Sam Mendes Will No Longer Direct Disney’s Live-Action Pinocchio Film

Sam Mendes is out as director for Disney's live-action Pinocchio

Sam Mendes is out as director for Disney’s live-action Pinocchio

Director Sam Mendes (American Beauty, SPECTRE) will no longer direct Disney’s live-action version of their animated classic Pinocchio, according to Tracking Board. The director originally left the live-action James and the Giant Peach to take on Pinocchio. There is no word on whether or not Mendes’ departure from the film means that he’ll direct the next James Bond film. We’ll update you with any developments in that area.

RELATED: Sam Mendes in talks to direct live-action Pinocchio for Disney

The Walt Disney Studios film will center on the wooden puppet who dreams of becoming a “real boy,” and the relationship between a father and son, the ramifications of lying and creating stories and living in a fantasy world. The original Pinocchio, based on the 1883 novel “The Adventures Of Pinocchio” by Carlo Collodi, first debuted in theaters in 1940 and won two Academy Awards. There is no release date set for the live action Pinocchio.

Mendes is known for directing the 1999 film American Beauty, for which he won the Academy Award for Best Director. He’s also known for films like The Road to Perdition starring Tom Hanks, Paul Newman and Jude Law, the James Bond films SPECTRE and Skyfall. He’s also done musicals like “Caberet,” “Oliver!,” “Company” and “Gypsy.” He’s also the executive producer for the TV series The Hollow Crown and Penny Dreadful.

In the 1940 Disney-animated film Pinocchio, the lead role was voiced by Dickie Jones, Jiminy Cricket by Cliff Edwards and Master Geppetto by Christian Rubb.

So what do you guys think of a live action Pinocchio? Who would you like to see direct the film now that Sam Mendes has left? Who should play the lead role? Let us know your thoughts in the comments.

(Photo credit: Getty Images)

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Sam Mendes in Talks to Direct ‘My Favorite Thing is Monsters’

My Favorite Thing is Monsters adaptation

After spending a few years of exploring James Bond’s personal demons, director Sam Mendes is considering adding another comic book adaptation to his filmography with My Favorite Thing Is Monsters. The director, who previously adapted Road to Perdition for the big screen, is in talks to turn Emil Ferris‘ acclaimed graphic novel into a movie for Sony. The story involves “B-movie horror and pulp monster iconography.”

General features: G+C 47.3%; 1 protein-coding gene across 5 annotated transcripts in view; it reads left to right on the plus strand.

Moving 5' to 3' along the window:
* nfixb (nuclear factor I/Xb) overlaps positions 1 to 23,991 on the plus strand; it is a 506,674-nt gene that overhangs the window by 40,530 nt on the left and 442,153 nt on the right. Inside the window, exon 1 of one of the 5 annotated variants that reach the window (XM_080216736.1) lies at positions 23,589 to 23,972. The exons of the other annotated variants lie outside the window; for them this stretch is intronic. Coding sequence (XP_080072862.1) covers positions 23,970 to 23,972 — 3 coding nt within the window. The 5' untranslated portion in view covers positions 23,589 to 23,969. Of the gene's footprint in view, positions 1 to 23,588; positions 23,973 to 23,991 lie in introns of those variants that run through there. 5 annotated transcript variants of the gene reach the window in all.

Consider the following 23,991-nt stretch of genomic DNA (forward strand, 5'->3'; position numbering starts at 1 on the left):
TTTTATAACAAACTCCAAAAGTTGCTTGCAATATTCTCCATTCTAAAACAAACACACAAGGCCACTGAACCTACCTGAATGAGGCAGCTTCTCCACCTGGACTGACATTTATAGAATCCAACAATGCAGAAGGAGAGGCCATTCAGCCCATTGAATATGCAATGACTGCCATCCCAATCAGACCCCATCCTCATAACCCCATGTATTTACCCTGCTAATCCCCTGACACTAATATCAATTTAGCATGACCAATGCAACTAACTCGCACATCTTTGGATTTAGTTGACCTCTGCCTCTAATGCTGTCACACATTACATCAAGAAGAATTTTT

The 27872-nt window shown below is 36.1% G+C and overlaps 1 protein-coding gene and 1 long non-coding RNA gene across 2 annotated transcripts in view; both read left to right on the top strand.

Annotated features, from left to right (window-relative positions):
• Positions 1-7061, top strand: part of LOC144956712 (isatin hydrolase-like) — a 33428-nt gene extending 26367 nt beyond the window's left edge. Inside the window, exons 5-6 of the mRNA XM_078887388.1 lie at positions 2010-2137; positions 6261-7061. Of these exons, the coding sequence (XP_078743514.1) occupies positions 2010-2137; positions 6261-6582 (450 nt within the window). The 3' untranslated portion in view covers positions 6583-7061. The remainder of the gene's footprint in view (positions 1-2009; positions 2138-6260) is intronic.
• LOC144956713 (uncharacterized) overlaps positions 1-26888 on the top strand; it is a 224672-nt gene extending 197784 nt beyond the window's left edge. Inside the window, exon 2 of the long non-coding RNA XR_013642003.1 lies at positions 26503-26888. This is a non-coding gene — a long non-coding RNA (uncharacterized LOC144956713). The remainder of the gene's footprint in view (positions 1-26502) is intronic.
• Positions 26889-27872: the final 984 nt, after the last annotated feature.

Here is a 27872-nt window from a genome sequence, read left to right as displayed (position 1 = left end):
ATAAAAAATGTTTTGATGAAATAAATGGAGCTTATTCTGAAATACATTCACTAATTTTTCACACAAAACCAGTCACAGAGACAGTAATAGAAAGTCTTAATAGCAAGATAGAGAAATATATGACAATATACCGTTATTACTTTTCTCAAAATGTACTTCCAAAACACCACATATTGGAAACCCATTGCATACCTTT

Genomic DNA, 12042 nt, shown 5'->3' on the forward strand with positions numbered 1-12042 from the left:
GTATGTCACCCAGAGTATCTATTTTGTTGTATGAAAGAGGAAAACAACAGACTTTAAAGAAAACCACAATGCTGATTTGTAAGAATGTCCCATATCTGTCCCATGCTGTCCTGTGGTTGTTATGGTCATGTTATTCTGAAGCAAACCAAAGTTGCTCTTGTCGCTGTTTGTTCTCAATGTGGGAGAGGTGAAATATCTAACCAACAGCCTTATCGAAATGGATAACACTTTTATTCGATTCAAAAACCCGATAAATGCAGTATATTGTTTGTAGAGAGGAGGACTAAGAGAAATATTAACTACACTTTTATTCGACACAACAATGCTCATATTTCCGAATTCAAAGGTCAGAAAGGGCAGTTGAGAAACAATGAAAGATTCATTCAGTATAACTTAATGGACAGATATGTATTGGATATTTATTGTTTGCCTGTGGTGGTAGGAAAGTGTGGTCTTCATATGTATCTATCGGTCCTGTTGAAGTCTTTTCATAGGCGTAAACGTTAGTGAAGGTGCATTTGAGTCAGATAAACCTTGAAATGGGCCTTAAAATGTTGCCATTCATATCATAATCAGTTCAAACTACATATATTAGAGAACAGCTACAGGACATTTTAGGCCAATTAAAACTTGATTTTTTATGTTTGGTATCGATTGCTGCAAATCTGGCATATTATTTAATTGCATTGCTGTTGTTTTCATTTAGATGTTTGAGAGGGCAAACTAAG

Below, learn more about the potential My Favorite Thing Is Monsters adaptation.

Deadline writes that Sony won the project in a bidding war last week. Now, Mendes is in early talks to possibly direct and develop My Favorite Thing is Monsters through his production company, Neal Street. Ferris’ story is set in the 1960s Chicago and follows a 10-year-old, Karen Reyes, who’s trying to figure out who murdered her upstairs neighbor, Anka Silverberg, a Holocaust survivor.

Based on the graphic novel’s synopsis, there’s far more to the story than a murder mystery:

Set against the tumultuous political backdrop of late ’60s Chicago, My Favorite Thing Is Monsters is the fictional graphic diary of 10-year-old Karen Reyes, filled with B-movie horror and pulp monster magazines iconography. Karen Reyes tries to solve the murder of her enigmatic upstairs neighbor, Anka Silverberg, a holocaust survivor, while the interconnected stories of those around her unfold. When Karen’s investigation takes us back to Anka’s life in Nazi Germany, the reader discovers how the personal, the political, the past, and the present converge.

My Favorite Thing is Monsters is Ferris’ debut graphic novel. Previously, she worked as an illustrator and toy sculptor. The author was raised on creature features, which she cites as a source of inspiration. You can find some of her beautiful work at her website.

Here’s a page from the author’s graphic novel (published in February):

My Favorite Thing Is Monsters

The last time Mendes took on a graphic novel adaptation, we got the wonderful Road to Perdition. Mendes has considered other comic book properties over the years, namely Preacher, which he thought someone could one day make work as television series (and he was right, of course). As for superhero movies, they don’t interest Mendes, as if that wasn’t obvious based on most of his work.

Following the long and exhaustive Spectre shoot, it’s not surprising to see the filmmaker taking on a movie smaller in scale. The only other film project he’s attached himself to since his last Bond pic is Disney’s live-action James and the Giant Peach.

The post Sam Mendes in Talks to Direct ‘My Favorite Thing is Monsters’ appeared first on /Film.


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